In November 2021, while walking across a lumbar company’s shipping yard in Alabama, a worker died after she was struck by a forklift. OSHA proposed $53,866 in penalties against the company for ignoring crucial safety measures. They were cited for allowing employees to walk in a struck-by hazard area where forklift drivers couldn't see them and failing to distinguish and mark the shipping department travel aisles for trucks, forklifts, and pedestrians.
Thousands of such cases where companies lack proper training for forklift operators or are neglecting compliance with forklift safety are under OSHA’s radar.
According to the Industrial Truck Association, more than 855,900 forklifts are operating in the U.S with the transportation and storage sectors being the major players. But forklift incidents that result in injury are rampant across the country.
In 2020, the Bureau of Labor Statistics reported 7,290 cases of forklift accidents involving an average of 17 days away from work when compared to an average of 12 days for other cases.
All medically consulted injuries including those due to forklifts cost companies an average of $44,000 in 2020.
According to OSHA, 70% of forklift accidents could have been avoided with standardized training and safety procedures. The training, maintenance, and operation of forklifts are regulated under OSHA’s Powered Industrial Truck standard, 29 CFR § 1910.178.
Forklift accidents are among the top ten OSHA violations every year. According to the International Labor Organization, the following are the accident hazards for forklift operators:
There are various other physical, chemical, biological, ergonomic, psychosocial, and organizational hazards that forklift operators are exposed to every day at the workplace.
Along with regulations for training and certification of employees, inspection and maintenance of Powered Industrial Trucks, and accurate recordkeeping, the following are the major OSHA requirements for forklift operation:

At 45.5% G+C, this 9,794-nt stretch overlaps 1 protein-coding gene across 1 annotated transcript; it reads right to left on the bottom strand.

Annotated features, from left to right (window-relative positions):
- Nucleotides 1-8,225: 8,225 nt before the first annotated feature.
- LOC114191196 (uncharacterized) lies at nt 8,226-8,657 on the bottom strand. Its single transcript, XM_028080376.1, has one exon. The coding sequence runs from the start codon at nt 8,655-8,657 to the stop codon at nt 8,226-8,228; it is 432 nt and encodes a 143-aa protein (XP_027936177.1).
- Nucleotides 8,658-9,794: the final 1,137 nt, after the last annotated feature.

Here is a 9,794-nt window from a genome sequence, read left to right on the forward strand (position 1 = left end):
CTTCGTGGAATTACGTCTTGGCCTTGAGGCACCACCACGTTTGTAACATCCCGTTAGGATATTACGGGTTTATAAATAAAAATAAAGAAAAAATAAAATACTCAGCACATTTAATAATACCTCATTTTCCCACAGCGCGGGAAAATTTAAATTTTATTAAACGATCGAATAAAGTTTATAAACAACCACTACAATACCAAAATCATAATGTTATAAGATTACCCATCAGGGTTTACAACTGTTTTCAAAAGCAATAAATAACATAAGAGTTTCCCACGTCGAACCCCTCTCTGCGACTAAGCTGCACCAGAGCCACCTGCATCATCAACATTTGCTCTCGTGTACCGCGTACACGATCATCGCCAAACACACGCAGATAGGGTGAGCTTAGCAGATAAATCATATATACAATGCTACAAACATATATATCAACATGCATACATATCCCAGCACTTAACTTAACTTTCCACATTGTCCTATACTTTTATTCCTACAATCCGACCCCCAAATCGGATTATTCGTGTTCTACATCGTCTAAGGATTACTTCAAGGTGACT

OSHA requires employers to provide forklift safety but does not specify any signage requirements. OSHA regulates most workplaces and requires safety signs at most locations where a worker is exposed to a hazard including forklift operation areas. Following are the categories, OSHA has presented for safety signs based on hazard risk:
Danger signs mark the most serious hazards. They indicate an immediate risk where special precautions are necessary; if the hazard is not avoided, it will result in death or serious injury.
Warning signs are used for a hazard that, if not avoided, may result in death or serious injury.
Caution signs indicate potentially hazardous situations that may result in minor or moderate injury if they aren’t avoided. Use them to caution against potential injuries from unsafe practices, or where a combination of injury and equipment damage is possible.
In its eTool, OSHA does recommend posting signs regarding traffic control, plant speed limits; and marking permanent aisles and passages warning pedestrians to maintain a safe clearance.
Workplace owners must always consider additional signage to improve safety awareness in accident-prone areas and be on top of the game in terms of safety signage. Consistent training and signs must go hand in hand to maintain a safe environment and prepare for safety inspections.
Forklift safety posters are a great tool to reinforce training and minimize liability in case of an accident.
OSHA recommends signage must be placed “as close as safely possible” to the nearby hazard so that workers are aware of the hazard and able to respond appropriately before exposure. Forklift signs must be placed along the forklift aisle, on the forklift itself (adhesive labels), on forklift crossing/intersection, etc.
When mechanical handling equipment is used such as forklifts, OSHA also requires that aisles and passageways shall be kept clear and in good repair, with no obstruction that could create a hazard. Permanent aisles and passageways shall be appropriately marked [1910.176].